How much time and thought do you devote to teaching your kids about money? I don’t mean about how to calculate change – that’s relatively straightforward. I mean about the value of money – about how to connect it to personal values, how to understand what it takes to earn it, and how to manage it.
These questions were inspired by an interesting article in the New York Times last week. The author talked about growing up in a hard-luck area of Los Angeles, where her parents were often “broke” and the fear of a car or an appliance breaking down loomed over their lives. She is a graduate of Stanford leading a comfortable life now. She recently took her four children to visit her old neighborhood. She mused about their different reactions to this visit, and asked “what if insulating my children turns out to be a mistake? What if I am depriving them of the very fuel that drove me in my own life?...it was more than a choice to offer my children a different life; it was the whole point of the struggle...”
Living a comfortable life and learning to earn and to struggle to pay for things are not mutually exclusive. Parents, particularly middle and upper class ones, need to understand this and then carefully think about how to teach these concepts in developmentally appropriate ways throughout a child’s life. Laura Shin addressed this a couple of years ago in Forbes. I especially like her idea of creating three jars in a child’s room – labeled sharing, saving and spending. Each time a child receives a gift of money or an allowance, s/he must divide the money equally among the three jars. Young children need this sort of visual representation of these concepts.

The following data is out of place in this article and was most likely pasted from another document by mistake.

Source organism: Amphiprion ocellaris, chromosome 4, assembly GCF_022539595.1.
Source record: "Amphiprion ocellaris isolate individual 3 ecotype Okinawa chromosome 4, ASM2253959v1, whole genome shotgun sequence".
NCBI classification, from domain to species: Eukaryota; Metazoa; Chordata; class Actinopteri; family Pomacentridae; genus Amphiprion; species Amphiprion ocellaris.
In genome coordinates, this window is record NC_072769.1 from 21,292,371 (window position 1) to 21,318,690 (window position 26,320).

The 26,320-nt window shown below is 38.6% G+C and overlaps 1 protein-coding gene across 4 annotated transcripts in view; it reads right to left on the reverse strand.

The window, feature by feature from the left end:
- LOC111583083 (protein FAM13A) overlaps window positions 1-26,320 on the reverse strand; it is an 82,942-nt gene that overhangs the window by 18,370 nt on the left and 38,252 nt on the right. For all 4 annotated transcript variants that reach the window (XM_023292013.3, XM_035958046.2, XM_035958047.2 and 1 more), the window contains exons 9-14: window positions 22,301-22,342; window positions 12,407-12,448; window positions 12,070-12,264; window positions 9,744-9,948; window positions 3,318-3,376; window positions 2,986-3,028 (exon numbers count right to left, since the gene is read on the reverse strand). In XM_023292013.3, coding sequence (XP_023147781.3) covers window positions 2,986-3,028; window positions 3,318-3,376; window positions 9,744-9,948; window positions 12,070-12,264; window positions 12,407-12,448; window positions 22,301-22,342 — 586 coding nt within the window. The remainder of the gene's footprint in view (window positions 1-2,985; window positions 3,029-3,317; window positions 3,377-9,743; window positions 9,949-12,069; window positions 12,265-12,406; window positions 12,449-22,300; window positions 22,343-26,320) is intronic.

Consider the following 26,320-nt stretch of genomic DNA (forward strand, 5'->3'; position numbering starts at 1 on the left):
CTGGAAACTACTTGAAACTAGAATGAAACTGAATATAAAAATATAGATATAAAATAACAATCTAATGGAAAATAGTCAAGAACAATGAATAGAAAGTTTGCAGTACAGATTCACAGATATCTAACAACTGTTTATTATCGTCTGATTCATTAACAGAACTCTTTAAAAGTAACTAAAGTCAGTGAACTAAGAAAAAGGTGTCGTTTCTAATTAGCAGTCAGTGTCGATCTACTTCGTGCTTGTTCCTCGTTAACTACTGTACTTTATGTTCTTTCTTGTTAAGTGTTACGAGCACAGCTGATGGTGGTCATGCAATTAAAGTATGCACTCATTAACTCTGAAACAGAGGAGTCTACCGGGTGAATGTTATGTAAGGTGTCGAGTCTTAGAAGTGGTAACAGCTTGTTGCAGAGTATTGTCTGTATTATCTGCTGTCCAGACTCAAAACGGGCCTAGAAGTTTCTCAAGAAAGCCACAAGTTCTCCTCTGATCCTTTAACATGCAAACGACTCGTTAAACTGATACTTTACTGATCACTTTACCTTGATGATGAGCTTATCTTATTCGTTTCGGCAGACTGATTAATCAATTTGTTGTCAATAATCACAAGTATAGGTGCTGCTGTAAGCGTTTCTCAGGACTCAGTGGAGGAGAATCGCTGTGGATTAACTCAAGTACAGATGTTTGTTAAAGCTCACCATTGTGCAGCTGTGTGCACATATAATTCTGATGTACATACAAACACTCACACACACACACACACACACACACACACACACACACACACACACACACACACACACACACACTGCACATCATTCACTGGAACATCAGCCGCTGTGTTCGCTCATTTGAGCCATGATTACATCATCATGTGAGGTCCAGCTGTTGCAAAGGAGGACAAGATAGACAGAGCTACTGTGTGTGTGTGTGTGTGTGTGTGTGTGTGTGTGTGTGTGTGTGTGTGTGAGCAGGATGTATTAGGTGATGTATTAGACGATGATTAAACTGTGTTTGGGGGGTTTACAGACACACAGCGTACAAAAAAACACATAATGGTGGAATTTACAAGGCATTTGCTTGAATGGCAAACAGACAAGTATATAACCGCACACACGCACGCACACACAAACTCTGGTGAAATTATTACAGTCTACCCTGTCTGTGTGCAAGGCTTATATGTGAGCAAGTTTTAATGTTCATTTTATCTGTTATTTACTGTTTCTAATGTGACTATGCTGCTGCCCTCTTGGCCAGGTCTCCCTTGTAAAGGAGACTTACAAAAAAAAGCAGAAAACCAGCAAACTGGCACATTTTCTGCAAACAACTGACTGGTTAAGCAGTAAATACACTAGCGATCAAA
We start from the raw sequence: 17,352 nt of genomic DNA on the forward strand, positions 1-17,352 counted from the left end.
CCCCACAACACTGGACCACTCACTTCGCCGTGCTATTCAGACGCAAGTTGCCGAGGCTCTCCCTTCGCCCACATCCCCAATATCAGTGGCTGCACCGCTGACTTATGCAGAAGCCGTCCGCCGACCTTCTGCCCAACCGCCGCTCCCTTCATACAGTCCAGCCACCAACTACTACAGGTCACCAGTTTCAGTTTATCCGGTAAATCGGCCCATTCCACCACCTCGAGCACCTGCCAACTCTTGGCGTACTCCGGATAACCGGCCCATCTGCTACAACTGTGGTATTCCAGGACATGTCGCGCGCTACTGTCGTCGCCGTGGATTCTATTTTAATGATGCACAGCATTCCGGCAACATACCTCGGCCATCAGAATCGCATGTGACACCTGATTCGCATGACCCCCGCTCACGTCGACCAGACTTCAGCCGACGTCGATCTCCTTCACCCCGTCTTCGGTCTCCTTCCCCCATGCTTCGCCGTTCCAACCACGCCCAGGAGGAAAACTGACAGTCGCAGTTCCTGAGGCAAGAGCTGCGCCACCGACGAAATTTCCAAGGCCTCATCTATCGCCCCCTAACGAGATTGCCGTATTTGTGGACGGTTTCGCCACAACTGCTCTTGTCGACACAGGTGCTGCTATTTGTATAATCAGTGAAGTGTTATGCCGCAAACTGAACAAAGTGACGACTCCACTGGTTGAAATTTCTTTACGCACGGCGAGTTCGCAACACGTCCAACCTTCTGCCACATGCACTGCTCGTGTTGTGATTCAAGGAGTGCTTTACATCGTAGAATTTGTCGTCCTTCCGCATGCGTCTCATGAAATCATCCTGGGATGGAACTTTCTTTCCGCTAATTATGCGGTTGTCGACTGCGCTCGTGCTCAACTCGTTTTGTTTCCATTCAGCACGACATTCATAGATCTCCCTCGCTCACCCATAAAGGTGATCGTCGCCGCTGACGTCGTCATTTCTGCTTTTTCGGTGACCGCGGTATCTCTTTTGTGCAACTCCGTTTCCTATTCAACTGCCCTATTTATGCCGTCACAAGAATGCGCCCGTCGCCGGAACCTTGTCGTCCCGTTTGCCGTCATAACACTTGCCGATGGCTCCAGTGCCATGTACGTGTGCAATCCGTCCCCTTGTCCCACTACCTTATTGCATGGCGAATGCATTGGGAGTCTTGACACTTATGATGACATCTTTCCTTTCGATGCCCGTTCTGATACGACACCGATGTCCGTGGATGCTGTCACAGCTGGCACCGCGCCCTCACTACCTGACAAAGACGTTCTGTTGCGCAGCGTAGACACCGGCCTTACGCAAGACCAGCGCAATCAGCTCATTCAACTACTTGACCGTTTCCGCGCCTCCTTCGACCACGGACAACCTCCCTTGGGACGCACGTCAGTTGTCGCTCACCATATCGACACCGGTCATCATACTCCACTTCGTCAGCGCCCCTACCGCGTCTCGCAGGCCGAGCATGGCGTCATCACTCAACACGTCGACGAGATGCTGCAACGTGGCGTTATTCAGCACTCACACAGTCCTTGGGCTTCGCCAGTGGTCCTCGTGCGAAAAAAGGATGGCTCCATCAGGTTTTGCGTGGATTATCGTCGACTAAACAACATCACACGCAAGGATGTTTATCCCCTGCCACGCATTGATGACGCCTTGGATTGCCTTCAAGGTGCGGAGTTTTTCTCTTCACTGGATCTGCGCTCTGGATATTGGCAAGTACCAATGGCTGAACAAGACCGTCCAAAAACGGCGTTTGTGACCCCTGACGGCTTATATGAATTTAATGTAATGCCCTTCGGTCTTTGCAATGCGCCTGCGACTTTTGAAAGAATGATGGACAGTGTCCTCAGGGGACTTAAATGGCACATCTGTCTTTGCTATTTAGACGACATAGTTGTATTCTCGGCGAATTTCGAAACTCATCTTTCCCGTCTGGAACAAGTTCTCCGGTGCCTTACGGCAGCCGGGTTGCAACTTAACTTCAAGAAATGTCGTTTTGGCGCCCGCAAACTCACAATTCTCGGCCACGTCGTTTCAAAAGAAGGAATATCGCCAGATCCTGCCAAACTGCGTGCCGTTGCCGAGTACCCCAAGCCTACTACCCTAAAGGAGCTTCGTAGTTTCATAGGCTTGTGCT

My Dad, a well-educated business man and Bank President, had some forward thinking ways to teach me and my sisters about value. In my senior year of high school, he accompanied me to the bank to open my first checking account. While there, he deposited in that account a quarter of the money that he had put aside for my college education – a considerable sum of money. The rest was deposited in my savings account. When we got home, he handed me my first semester tuition bill and had me pay it. I watched my new account diminish significantly in that moment.
From that day on, I was responsible for managing my spending and my tuition payments. I received an occasional boost in my account around special occasions. That account that my Dad set up had just enough for my private college tuition and some spending money. But I decided that I needed to work part time throughout college so that I could have things that I wanted that were not possible given my Dad’s “spending money” calculations. Years later, I realized that was the point. Some of our relatives chided my father for “making” me work throughout college. He never argued with them, nor asked me not to work – he just smiled his knowing smile.
My husband and I have taught our children the same lessons that my father taught me, and as I now watch all three of my adult children manage their finances responsibly, I too can smile that knowing smile. It is my fervent wish that every parent takes these lessons to heart and is able one day to sit back and smile too.